Deborah Brackley: The hidden drive behind student success


Deborah Brackley poses for a photo outside of the library on Oct. 17, 2019.

By Madina Safdari

Deborah Brackley’s office sits in the corner of the tutoring center, behind the check-in desk, and can be missed if not looking close enough. More often than not however, Brackley can be found in meetings, overseeing the tutoring center and checking in with her hand selected Course Embedded Tutors.

The journey that led her to Moorpark College was not the average, but she knew right away that it would be a great fit.

“It was a weird thing finding this job, I’m just gonna say. It was one of those things like ‘Okay I have a business background, then I have education, but I’ve worked on reservations, but I’ve run tutoring’ … when this job came up I was like … ‘so that’s got my name on it, but how?’” Brackley said.

Brackley attended San Diego State University and upon the strict recommendation of her father, majored in business. However, Brackley realized her true passion was in education and got her masters degree and teaching credential from the University of California, Santa Cruz.

Brackley quickly found her niche as an educator was in Native American studies. Though Brackley’s interest in Native American history was fostered from a young age, she recalled a Native American music class she took on a whim at SDSU that drove her passion for the culture.

“… It was the hardest class I ever took but I learned so much and I just loved it, and that kind of really sparked my interest,” Brackley said.

Her longest standing job was for just over 17 years as a teacher in Native American education for the Ventura County school district. After suggestions from multiple students, Brackley took a DNA test to see if she was a descendent of Native American lineage. However, she found that she was not.

“I created the curriculum and then I went out and taught kids about their culture and history … I had 200 something students every semester and I drove to about 20 schools with all my gear. I had all these Native American artifacts and we’d do art projects, that was a great job,” Brackley reminisced. “I studied a lot of Native American history just out of sheer curiosity and interest so it was interesting to be teaching Native American families about their own history.”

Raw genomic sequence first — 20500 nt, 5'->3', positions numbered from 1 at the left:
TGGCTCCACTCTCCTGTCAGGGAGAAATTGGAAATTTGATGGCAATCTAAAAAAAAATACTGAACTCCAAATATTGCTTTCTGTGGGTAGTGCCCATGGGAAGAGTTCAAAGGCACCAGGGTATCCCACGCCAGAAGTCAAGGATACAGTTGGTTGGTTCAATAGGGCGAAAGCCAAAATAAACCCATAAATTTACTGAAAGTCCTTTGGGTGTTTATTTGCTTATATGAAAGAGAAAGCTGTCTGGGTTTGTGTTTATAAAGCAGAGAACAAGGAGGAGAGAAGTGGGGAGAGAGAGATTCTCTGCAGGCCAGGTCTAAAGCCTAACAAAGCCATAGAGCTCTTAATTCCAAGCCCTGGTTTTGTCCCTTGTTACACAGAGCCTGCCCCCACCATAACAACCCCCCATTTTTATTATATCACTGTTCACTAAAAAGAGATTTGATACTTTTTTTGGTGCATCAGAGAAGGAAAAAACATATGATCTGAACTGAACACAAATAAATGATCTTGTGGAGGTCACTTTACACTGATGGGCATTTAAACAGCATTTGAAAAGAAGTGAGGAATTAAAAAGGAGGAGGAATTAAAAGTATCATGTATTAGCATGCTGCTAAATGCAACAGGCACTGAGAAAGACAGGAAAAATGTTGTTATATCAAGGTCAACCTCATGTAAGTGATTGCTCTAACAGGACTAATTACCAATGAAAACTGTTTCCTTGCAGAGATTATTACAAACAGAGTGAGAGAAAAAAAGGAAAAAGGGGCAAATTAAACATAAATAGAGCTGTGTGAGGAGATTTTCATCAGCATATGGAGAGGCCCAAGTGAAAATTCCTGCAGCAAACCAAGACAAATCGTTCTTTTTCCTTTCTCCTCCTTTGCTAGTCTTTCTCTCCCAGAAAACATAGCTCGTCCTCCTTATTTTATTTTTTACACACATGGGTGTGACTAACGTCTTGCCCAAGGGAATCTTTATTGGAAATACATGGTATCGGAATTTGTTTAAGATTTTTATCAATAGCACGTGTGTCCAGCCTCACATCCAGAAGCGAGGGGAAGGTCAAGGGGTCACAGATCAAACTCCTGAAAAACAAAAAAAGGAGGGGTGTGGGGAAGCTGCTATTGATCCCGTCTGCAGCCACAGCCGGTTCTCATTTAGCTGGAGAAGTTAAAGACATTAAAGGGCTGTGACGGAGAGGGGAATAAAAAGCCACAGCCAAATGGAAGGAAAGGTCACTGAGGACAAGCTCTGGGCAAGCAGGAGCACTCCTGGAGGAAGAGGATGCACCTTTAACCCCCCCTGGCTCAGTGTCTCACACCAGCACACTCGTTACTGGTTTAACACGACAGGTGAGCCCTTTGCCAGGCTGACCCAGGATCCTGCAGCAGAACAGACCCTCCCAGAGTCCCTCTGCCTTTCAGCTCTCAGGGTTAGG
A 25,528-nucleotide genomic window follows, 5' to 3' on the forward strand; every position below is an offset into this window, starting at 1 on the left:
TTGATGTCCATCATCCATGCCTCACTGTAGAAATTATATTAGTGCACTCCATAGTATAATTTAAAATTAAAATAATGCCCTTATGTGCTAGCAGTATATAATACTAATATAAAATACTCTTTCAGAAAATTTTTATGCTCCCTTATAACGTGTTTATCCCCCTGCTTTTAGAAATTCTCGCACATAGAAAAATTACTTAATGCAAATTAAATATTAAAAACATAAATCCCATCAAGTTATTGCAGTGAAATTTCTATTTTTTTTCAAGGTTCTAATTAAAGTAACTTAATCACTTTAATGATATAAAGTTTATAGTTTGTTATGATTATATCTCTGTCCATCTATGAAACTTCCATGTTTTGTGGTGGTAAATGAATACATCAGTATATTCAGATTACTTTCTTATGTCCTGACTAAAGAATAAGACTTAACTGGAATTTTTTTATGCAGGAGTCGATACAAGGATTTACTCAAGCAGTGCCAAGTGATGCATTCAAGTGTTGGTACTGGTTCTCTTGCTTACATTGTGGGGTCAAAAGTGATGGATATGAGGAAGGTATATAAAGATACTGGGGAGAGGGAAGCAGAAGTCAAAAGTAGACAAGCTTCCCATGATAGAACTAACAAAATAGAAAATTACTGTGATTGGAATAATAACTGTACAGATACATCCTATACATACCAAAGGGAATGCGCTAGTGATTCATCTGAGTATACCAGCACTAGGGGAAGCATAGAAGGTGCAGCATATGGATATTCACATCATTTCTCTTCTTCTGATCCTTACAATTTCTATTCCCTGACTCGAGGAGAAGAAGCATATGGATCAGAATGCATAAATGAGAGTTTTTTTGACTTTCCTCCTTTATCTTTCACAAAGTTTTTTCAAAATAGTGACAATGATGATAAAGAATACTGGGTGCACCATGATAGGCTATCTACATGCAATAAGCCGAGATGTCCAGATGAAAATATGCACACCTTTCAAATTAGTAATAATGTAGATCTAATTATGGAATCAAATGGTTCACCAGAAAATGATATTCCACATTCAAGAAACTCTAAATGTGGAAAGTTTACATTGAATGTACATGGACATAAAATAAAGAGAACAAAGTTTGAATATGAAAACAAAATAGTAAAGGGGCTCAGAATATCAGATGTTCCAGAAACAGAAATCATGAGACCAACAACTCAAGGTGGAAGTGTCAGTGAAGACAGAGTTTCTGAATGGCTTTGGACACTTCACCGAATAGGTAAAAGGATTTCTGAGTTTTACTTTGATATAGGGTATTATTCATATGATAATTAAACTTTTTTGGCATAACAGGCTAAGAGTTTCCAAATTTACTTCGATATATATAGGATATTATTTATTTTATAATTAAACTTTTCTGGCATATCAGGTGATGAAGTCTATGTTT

Brackley is now in her fifth year at Moorpark College and her time is often dedicated towards managing Course Embedded Tutors. CET’s are students whom attend a class, usually in the STEM discipline, and offer targeted tutoring services for the students taking the course for an entire semester.

Sydney Skorpen, both a CET and a Math Center tutor, works closely with Brackley and commends her on the management of the program.

“Her passion for the tutorial center, specifically the CET program she established, was evident immediately and is still evident every time we meet … You feel appreciated as a tutor, which helps to make the center a welcoming, approachable place, whether you are entering as a worker or a student in seek of tutoring help,” Skorpen said.

One of Brackley’s foundational principles is to instruct tutors to not only help with academics, but to teach life skills as well.

“We train all the tutors to infuse those successful strategies and tactics that have gotten them this far, and that is so important because you can help somebody do a math problem but if you teach somebody how to manage their time, that’s huge,” Brackley said.

Prior to Brackley, the Teaching and Learning Center was located in the old library where Fountain Hall stands today, and was 20 tutors strong. Since Brackley took over five years ago, the tutoring center now has over 70 tutors and due to her determination the Math Center is no longer confined to the walls where the Writing Center is located today.

Tracy Tennenhouse, co-director of the writing center and English professor, witnessed Brackley’s start at Moorpark College and is grateful for all of the work she puts in.

“I think she’s such an asset to this campus and I don’t think people realize how hard she works,” Tennenhouse emphasized. “She really works a lot of hours, and she tells me sometimes she wakes up in the night thinking about ideas to bring in the next day.”

Immense progress has been made to get the tutoring center to where it is today, however Brackley remains ambitious to continue expanding their services throughout the third floor.

Salman Muntazir, Math Center tutor, has seen first hand how Brackley’s concern with student success is reflected in her passion for tutoring.

“She is always talking to students who come for tutoring and asking for help to ask them what they are struggling with, which she later uses to improve the tutoring program. Her dedication to her work is admirable and inspirational,” Muntazir said.

Nonetheless, Brackley knows that the success of the tutoring center is rooted in the quality of the tutors and their commitment to helping other students.

“The sheer amount of support and the talent of these tutors is probably what shocks me the most,” Brackley said. “I couldn’t do what they do. I can manage them, I can hire them, but I could not do what they do all day.”